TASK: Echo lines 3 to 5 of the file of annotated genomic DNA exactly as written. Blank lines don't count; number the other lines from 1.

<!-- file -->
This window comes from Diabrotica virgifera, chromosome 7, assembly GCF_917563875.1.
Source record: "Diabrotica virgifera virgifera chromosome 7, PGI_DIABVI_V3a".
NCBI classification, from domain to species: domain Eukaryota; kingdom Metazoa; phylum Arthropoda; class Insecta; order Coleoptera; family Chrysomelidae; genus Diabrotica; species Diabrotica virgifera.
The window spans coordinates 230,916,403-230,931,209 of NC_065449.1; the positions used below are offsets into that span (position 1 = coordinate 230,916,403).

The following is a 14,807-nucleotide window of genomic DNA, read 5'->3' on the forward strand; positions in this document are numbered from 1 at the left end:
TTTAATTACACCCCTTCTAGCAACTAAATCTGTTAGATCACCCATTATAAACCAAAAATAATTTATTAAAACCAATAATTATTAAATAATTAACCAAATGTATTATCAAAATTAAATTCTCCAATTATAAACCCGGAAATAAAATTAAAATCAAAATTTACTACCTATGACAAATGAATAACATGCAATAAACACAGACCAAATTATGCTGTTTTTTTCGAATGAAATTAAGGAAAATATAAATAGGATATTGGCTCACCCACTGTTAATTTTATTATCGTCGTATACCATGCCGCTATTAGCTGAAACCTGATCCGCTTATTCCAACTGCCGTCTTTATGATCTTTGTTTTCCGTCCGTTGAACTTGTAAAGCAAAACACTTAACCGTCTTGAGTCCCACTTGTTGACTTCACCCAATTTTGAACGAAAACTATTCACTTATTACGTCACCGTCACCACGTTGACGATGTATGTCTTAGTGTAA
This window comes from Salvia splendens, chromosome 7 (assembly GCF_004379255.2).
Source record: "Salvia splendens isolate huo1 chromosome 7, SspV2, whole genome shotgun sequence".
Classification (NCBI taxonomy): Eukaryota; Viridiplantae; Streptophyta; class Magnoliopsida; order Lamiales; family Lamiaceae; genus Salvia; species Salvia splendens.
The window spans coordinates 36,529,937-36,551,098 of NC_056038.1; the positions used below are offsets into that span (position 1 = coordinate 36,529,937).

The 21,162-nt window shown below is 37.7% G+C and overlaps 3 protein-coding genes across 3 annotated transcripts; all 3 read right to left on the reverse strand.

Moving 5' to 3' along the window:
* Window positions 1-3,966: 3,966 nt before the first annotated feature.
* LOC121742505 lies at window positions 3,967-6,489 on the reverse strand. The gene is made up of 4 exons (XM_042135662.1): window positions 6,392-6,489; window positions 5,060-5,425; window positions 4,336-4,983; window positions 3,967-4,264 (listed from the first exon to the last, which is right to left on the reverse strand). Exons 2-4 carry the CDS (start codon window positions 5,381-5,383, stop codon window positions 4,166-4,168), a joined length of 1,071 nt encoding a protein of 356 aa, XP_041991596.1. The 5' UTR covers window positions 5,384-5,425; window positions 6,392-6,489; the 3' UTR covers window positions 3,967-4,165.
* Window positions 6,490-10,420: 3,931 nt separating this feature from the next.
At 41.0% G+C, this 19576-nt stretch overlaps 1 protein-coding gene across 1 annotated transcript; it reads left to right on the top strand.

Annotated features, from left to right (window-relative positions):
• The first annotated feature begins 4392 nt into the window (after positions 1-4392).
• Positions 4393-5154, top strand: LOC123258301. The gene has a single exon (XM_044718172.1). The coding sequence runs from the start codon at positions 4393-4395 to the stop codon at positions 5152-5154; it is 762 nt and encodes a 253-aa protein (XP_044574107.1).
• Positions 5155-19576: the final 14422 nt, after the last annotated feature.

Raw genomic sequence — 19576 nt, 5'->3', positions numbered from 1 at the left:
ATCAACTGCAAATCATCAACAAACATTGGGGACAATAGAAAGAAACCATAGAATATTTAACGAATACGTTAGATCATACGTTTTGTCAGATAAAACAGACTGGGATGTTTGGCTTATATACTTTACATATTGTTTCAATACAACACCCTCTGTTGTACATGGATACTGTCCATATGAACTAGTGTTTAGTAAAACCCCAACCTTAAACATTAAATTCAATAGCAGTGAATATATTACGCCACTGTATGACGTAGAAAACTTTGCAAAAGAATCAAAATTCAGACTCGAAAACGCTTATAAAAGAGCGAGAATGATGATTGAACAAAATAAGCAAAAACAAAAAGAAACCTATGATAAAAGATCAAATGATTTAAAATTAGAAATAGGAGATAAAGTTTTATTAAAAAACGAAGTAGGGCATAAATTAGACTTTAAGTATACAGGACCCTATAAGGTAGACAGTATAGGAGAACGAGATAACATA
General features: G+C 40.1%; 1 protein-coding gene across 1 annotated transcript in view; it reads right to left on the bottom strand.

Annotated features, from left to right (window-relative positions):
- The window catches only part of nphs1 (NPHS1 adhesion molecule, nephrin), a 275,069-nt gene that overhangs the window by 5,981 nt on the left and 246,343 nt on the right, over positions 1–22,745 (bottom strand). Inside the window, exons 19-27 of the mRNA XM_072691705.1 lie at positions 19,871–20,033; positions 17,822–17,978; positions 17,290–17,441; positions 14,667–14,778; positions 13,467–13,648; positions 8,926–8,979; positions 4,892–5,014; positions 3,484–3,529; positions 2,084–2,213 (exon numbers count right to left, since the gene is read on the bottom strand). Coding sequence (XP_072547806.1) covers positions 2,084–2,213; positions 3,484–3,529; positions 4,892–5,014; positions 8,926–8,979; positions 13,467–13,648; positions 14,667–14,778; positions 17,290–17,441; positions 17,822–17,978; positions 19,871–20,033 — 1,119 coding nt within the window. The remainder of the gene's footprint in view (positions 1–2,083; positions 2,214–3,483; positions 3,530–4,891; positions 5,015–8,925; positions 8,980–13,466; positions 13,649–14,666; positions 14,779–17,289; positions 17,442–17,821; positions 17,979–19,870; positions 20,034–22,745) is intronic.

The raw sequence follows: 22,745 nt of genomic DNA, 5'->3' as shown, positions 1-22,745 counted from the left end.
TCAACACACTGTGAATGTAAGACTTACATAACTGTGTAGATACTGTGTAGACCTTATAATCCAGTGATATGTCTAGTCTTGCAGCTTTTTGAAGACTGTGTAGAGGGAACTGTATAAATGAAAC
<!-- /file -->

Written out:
NCBI classification, from domain to species: domain Eukaryota; kingdom Metazoa; phylum Arthropoda; class Insecta; order Coleoptera; family Chrysomelidae; genus Diabrotica; species Diabrotica virgifera.
The window spans coordinates 230,916,403-230,931,209 of NC_065449.1; the positions used below are offsets into that span (position 1 = coordinate 230,916,403).

The following is a 14,807-nucleotide window of genomic DNA, read 5'->3' on the forward strand; positions in this document are numbered from 1 at the left end: